Updated guidance from the IRS related to federal tax cuts passed at the end of 2017 confirmed that many real estate professionals should be able to claim a substantial income deduction once they file their 2018 tax returns, in what NAR called “a big win for Realtors.”
As part of the Tax Cuts and Jobs Act that took effect this year, several new laws and provisions were introduced that would reduce the tax liability of many corporations, small businesses and sole proprietorships. However, until the IRS issued its updated guidance on the changes Aug. 8, it was unclear whether real estate agents would be able to take advantage of a new 20 percent deduction on income for owners of “pass-through businesses,” the legal classification under which many real estate professionals operate.
While business groups lobbied hard in Congress for the passage of the tax cut package last year, NAR continued to work with the IRS and the Office of Management and Budget afterward to ensure that Realtors were included in subsequent revisions.
“Your association made a forceful case — both in a detailed letter it sent on June 19 and in a face-to-face meeting with IRS officials in early August — that certain limitations on specified service businesses were not intended by Congress to apply to real estate professionals,” NAR communications director Robert Freedman wrote in a news update. “And that’s the interpretation the IRS has ended up taking.”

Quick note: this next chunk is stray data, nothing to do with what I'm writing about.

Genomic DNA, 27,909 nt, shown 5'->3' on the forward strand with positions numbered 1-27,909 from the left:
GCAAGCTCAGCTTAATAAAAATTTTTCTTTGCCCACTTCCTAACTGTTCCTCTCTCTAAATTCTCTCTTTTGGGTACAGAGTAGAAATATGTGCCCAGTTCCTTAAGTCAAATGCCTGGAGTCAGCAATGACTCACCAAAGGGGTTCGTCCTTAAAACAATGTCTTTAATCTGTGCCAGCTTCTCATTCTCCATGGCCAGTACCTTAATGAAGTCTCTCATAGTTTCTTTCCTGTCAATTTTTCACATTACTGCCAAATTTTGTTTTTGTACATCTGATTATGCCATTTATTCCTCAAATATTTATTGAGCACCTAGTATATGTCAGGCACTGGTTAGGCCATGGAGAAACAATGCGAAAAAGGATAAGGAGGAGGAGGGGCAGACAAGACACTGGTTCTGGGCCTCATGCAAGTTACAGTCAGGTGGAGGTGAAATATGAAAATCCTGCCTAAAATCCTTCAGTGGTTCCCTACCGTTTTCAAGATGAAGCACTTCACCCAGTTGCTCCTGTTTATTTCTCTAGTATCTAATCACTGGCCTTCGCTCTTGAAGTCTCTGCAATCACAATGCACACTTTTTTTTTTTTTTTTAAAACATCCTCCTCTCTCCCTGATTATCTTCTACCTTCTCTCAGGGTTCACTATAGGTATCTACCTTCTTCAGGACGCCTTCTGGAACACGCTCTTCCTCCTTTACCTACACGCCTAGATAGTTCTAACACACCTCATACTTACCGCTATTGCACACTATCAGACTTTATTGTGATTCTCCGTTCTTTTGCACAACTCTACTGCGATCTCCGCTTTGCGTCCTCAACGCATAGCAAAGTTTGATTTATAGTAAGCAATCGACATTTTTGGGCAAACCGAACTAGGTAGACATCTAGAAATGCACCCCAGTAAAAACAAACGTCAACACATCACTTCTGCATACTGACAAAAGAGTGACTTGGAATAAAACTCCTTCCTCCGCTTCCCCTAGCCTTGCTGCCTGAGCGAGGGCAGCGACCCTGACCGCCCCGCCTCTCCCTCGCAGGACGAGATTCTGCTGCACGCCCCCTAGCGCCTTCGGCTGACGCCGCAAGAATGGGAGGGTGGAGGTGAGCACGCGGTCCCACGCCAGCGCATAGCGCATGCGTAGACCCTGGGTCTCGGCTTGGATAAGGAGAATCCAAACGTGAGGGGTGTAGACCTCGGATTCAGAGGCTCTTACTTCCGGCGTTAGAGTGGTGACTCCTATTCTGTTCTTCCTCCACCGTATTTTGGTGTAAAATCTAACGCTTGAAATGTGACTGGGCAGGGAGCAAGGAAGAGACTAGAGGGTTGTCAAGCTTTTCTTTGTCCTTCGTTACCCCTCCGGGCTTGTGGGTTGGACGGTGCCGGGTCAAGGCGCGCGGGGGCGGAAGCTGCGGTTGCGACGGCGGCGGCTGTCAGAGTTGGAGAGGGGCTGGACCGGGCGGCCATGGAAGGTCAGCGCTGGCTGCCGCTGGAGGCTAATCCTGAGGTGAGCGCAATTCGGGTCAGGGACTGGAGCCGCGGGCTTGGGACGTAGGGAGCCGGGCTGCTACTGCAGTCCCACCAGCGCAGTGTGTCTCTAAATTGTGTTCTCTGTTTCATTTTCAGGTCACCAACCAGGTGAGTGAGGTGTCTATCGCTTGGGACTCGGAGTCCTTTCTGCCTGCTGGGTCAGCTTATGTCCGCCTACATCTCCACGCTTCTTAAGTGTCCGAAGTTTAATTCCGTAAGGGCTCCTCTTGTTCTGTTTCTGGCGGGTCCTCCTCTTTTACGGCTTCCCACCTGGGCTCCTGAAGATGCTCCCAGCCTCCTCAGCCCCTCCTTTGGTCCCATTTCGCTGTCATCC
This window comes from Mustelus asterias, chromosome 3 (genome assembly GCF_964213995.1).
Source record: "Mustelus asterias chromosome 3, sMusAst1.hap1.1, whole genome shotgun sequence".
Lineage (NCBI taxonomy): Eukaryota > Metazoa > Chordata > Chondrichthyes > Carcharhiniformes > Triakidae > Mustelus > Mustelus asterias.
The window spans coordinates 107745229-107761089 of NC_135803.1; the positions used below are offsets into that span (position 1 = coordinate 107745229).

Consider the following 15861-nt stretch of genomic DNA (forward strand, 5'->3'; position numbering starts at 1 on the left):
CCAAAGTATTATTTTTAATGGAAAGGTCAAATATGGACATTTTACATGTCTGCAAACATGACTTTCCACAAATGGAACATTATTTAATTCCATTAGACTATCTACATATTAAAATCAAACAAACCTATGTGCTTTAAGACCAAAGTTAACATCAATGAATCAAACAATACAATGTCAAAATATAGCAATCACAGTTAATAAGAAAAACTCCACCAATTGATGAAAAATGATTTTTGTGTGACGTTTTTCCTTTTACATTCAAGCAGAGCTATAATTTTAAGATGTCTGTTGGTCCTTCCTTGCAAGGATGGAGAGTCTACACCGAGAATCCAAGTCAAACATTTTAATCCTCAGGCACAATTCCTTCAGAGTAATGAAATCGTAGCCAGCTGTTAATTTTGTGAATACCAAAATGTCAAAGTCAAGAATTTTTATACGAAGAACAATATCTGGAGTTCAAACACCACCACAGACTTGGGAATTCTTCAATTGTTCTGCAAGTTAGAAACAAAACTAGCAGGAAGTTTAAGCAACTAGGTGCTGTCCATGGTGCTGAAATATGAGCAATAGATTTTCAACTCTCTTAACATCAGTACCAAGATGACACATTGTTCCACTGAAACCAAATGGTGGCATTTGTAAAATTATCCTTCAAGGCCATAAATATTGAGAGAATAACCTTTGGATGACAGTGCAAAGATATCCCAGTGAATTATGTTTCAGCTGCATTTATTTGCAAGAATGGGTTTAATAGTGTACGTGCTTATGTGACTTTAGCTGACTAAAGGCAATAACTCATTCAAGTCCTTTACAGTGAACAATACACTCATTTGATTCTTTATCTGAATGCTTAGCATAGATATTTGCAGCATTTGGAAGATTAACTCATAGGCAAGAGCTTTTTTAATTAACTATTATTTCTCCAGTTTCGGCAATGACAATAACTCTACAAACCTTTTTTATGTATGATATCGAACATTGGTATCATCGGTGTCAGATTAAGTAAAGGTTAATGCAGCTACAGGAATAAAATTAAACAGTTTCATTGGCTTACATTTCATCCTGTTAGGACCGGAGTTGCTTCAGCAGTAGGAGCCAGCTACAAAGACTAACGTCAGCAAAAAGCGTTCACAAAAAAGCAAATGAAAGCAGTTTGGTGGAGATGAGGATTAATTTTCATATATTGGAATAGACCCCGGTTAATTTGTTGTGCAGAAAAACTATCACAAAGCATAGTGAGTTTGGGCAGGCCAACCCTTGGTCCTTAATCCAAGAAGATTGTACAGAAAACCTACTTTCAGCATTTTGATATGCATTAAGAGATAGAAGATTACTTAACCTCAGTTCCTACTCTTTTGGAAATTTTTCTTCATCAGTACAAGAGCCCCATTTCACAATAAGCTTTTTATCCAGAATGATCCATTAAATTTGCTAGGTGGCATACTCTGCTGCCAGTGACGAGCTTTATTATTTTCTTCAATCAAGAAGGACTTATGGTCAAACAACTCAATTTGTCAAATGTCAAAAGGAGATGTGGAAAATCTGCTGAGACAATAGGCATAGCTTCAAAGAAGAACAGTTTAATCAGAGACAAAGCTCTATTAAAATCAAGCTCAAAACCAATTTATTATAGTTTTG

According to the latest version of Section 199A, individual owners of certain sole proprietorships, S corporations and partnerships — which are often called pass-through businesses and comprise a majority of business entities registered in the U.S. — may claim the 20 percent deduction if they earned less than $157,500 in 2018 (or less than $315,000 for married couples filing jointly).
Even with the updated rules, the NAR noted that the details surrounding the 20 percent pass-through business income deduction remain complex. Freedman explained that the association would be releasing additional guidance for Realtors using the deduction by mid-September.
“It’s a complicated provision and how it works for you will depend on many factors unique to your business structure and your income,” Freedman wrote. “As always, consult with your accountant or tax attorney on how this deduction should be applied in your situation.”